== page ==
The United Nations Security Council expressed concern on Friday at the proliferation of arms and ammunition in Libya as it left an arms embargo on the North African state unchanged and urged the recognised government to improve monitoring of its weapons.
Libya and neighbouring Egypt asked the 15-member council last month to lift restrictions on government weapons imports so it could better fight extremist groups after Islamic State released a video showing the beheading of 21 Egyptian Christians.
Libya has descended into factional fighting, leaving the country almost lawless nearly four years after the fall of Muammar Gaddafi. Two competing governments backed by militia brigades are scrambling for control of the oil-producing country and the chaos has created havens for Islamist militants.
Libya’s internationally recognised government, led by Prime Minister Abdullah al-Thinni, has operated out of the east since a rival armed faction called Libya Dawn took over Tripoli in fighting last year and set up its own administration.
The Libyan government is already allowed to import weapons and related materiel with the approval of a Security Council committee overseeing the embargo imposed in 2011 when Gaddafi forces cracked down on pro-democracy protesters.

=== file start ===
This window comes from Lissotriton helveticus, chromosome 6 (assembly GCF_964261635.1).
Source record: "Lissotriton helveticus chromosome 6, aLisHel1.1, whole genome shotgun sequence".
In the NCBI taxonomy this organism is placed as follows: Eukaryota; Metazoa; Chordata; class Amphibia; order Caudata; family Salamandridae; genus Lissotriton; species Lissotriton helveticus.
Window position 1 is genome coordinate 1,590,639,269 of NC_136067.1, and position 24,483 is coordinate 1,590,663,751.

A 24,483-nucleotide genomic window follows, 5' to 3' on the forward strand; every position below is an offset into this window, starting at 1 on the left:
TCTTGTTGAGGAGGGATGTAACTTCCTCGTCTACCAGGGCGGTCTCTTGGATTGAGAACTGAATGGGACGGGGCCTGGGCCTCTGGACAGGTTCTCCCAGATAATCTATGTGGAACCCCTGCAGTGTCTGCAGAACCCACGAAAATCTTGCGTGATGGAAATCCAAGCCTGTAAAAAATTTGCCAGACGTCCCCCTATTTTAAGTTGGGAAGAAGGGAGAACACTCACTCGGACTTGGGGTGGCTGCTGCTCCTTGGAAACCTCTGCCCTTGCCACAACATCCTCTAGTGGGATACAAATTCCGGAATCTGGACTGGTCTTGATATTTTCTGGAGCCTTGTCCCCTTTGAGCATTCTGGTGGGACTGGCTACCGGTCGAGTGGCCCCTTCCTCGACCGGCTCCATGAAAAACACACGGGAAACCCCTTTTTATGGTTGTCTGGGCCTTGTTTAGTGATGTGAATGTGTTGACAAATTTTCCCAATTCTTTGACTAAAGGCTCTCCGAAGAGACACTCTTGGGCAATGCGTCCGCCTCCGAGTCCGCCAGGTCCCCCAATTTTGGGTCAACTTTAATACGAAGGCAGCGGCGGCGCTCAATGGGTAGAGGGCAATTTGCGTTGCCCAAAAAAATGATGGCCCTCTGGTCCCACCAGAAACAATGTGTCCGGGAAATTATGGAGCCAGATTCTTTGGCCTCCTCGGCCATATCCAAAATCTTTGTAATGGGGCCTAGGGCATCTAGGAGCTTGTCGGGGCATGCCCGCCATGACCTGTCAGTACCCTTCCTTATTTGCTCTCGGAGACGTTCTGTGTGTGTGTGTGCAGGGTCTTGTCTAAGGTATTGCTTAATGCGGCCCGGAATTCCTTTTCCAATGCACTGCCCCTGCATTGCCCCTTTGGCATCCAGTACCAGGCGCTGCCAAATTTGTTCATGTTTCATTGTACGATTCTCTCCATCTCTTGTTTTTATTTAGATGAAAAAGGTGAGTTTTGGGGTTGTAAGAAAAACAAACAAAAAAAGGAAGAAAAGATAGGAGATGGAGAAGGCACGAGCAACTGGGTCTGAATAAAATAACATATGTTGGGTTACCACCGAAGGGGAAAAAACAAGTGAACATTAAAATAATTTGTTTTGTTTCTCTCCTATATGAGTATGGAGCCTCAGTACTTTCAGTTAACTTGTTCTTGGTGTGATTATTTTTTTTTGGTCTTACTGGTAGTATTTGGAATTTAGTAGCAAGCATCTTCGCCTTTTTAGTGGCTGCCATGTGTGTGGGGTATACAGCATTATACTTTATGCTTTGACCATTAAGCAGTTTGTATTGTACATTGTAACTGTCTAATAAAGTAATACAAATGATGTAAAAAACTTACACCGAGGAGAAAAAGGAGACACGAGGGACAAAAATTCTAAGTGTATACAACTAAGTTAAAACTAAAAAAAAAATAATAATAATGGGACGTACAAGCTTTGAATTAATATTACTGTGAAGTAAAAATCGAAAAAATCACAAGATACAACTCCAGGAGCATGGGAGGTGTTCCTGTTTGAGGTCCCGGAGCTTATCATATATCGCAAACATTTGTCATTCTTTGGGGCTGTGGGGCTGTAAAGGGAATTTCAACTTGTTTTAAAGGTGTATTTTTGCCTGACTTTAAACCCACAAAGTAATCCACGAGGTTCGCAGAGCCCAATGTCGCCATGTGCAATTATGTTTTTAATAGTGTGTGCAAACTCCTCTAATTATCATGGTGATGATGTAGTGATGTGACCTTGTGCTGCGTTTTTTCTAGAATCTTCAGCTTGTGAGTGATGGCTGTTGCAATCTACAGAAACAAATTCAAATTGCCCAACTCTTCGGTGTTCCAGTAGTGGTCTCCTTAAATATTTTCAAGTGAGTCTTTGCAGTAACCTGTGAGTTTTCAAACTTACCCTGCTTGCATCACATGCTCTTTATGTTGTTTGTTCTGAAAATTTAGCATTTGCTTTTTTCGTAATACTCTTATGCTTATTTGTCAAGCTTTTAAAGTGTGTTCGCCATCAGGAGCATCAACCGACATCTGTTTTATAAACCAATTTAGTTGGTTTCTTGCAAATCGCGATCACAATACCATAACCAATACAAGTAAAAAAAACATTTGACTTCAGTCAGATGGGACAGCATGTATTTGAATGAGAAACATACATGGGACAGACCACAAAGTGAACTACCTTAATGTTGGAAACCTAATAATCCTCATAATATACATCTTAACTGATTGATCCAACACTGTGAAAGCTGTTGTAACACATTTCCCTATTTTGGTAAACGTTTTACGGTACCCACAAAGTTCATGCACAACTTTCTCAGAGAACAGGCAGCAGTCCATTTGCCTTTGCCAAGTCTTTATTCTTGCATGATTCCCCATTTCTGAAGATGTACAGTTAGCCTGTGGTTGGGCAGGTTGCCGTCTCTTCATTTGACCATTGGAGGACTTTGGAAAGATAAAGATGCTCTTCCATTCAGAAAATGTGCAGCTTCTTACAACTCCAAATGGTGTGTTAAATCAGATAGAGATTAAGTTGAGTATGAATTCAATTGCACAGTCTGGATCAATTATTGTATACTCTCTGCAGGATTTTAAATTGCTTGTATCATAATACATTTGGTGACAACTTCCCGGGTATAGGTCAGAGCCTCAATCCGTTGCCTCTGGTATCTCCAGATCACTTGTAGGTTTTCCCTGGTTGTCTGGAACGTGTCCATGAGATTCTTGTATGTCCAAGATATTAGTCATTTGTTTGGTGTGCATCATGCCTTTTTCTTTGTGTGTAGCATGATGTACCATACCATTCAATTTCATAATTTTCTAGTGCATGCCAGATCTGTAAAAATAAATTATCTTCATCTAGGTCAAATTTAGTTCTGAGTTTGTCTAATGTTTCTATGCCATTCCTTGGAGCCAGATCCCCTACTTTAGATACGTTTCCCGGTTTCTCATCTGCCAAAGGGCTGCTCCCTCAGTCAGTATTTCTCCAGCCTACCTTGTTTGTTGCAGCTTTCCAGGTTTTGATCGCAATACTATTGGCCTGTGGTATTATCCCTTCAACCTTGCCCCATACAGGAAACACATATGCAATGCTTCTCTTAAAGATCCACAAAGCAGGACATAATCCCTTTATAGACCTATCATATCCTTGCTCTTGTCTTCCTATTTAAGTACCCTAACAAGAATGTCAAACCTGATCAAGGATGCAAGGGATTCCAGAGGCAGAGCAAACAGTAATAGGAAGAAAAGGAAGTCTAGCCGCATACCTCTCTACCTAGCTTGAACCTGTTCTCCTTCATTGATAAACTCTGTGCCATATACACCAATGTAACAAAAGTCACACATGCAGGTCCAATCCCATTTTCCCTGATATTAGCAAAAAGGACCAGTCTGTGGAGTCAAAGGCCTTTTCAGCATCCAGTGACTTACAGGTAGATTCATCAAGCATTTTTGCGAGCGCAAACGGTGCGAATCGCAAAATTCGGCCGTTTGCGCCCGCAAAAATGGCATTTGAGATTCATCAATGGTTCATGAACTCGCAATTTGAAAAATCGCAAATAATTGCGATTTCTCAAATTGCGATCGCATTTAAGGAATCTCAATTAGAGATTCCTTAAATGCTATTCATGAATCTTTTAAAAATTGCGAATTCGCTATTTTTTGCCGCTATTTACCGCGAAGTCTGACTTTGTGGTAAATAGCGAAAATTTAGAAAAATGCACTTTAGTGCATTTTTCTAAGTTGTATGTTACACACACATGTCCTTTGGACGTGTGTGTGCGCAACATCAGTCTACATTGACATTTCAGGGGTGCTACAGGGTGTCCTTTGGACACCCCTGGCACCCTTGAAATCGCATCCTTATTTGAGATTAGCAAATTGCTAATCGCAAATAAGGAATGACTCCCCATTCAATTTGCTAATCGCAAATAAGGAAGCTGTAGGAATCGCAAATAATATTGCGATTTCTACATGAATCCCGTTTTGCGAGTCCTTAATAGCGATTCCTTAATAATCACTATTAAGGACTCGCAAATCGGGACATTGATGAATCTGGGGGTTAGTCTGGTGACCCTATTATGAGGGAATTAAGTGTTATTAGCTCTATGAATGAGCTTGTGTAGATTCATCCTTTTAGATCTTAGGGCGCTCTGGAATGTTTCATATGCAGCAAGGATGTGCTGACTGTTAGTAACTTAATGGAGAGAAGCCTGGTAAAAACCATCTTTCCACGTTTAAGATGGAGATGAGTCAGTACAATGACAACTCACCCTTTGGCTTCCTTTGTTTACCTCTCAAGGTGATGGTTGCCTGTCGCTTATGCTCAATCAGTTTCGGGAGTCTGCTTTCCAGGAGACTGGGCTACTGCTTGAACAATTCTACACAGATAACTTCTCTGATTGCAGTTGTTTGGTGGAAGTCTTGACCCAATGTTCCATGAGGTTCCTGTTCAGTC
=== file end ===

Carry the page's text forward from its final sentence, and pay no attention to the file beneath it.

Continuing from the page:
The Security Council has long urged Libya to improve monitoring of its weapons over concerns that some government arms were being diverted to militant groups. It renewed that appeal on Friday in a unanimously adopted resolution that renewed the U.N. political mission in Libya for another year.
It also said it was “gravely concerned at the growing trend of terrorist groups in Libya to proclaim allegiance to Islamic State.”
The council also unanimously adopted a second resolution, proposed by Egypt last month, focusing on counterterrorism efforts in Libya. It calls upon the U.N. committee overseeing the arms embargo to “consider expeditiously” Libyan requests for weapons shipments.
Earlier this month, eight Security Council members delayed approval of a request by Libya to import weapons, tanks, jets and helicopters to take on Islamic State.
The second resolution “emphasizes the importance of providing support and assistance to the government of Libya, including by providing it with the necessary security and capacity building assistance.”
It also encourages the sanctions committee to consider blacklisting more individuals or entities for supporting Islamic State and al Qaeda-linked groups.
Both of the resolutions backed efforts by U.N. special envoy Bernardino Leon to broker a peace between the rival governments.